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Lesley Davidson

Natural environmental impacts on cultural heritage landscapes.

Project title

Assessing and predicting natural environmental impacts on cultural heritage landscapes: a case study on Hadrian’s Wall


  • Professor Jon Mills
  • Professor Ian Haynes (Newcastle University, School of History, Classics and Archaeology)
  • Professor Charles Augarde (Durham University, Department of Engineering)
  • Paul Bryan (Historic England)
  • Mark Douglas (English Heritage)

Area of research

Project description

Understanding the dynamics of cultural heritage landscapes is important for effective management of the historic environment. This is especially true given the challenges posed by the current changing climate regime. This interdisciplinary research combines geomorphology, geoscience and archaeology. It will assess and predict the impact of natural hazards on cultural heritage landscapes. We are using Hadrian’s Wall World Heritage Site (WHS) as a case study.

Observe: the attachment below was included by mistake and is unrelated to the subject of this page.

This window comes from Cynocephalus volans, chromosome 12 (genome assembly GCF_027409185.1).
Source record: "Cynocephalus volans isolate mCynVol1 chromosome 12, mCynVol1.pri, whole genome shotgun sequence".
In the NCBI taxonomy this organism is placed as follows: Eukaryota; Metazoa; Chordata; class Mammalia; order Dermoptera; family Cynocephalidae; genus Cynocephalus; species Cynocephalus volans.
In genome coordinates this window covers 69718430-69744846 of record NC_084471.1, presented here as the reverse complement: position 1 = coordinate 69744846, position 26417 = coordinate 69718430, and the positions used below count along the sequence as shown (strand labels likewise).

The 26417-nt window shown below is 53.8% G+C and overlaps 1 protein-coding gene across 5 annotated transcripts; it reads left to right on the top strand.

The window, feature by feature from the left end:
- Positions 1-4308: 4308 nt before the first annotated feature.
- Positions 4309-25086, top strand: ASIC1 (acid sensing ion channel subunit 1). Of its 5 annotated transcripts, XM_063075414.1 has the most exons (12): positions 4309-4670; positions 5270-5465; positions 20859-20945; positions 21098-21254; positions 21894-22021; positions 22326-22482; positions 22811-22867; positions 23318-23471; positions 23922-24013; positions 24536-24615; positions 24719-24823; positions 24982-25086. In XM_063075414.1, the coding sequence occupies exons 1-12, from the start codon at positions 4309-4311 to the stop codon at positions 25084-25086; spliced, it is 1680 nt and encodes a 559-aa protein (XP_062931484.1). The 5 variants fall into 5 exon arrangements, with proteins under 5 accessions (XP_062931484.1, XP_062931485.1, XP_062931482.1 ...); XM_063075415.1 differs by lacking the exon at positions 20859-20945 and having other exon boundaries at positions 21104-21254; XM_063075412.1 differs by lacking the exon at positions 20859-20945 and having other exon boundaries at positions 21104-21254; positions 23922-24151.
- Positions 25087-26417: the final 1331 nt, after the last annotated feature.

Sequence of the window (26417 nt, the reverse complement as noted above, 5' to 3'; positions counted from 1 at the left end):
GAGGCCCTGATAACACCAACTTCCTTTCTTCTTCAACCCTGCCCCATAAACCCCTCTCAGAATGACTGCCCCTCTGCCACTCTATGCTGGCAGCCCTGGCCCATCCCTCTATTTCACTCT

The Hadrian’s Wall WHS and buffer zone cover an area of c. 17 square kilometres and 450 square kilometres respectively. Due to the vast scale of this ancient monument, we have selected three characteristic sites for detailed analyses. Each of the sites have been deemed to be at risk from natural environmental hazards. These at-risk sites include:

  • the landscapes surrounding Beckfoot Roman Fort
  • Birdoswald Roman Fort
  • Corbridge Roman Town

All three sites are under threat from different kinds of erosion. These include coastal erosion, soil erosion and fluvial erosion.

I will use both 2D and 3D spatio-temporal approaches to identify past landscape change. I am using time-series data extracted from historic maps or created with archived aerial photographs and lidar datasets. The results of these 2D and 3D approaches will inform numerical models to predict future landscape change.

I will compare results from the time-series analysis and the predicative modelling to the known archaeological record. The record includes:

  • exposed remains
  • historic maps
  • excavation records
  • geophysical survey data
  • National Mapping Program data
  • Historic Environment Record data
  • aerial photography and lidar

From this, we can draw conclusions about the impact of natural hazards to the characteristic sites of this cultural heritage landscape.

The outcomes of this research will have a far reaching impact. It will provide a methodology for climate change heritage risk assessment and prediction across all World Heritage Sites.

Funded by: IAPETUS DTP



  • UAV remote sensing, specifically lidar and Structure from Motion
  • Structure from Motion and archived aerial photographs
  • Climate change heritage


  • BA Archaeology, Wilfrid Laurier University
  • MA Landscape Archaeology, University of Birmingham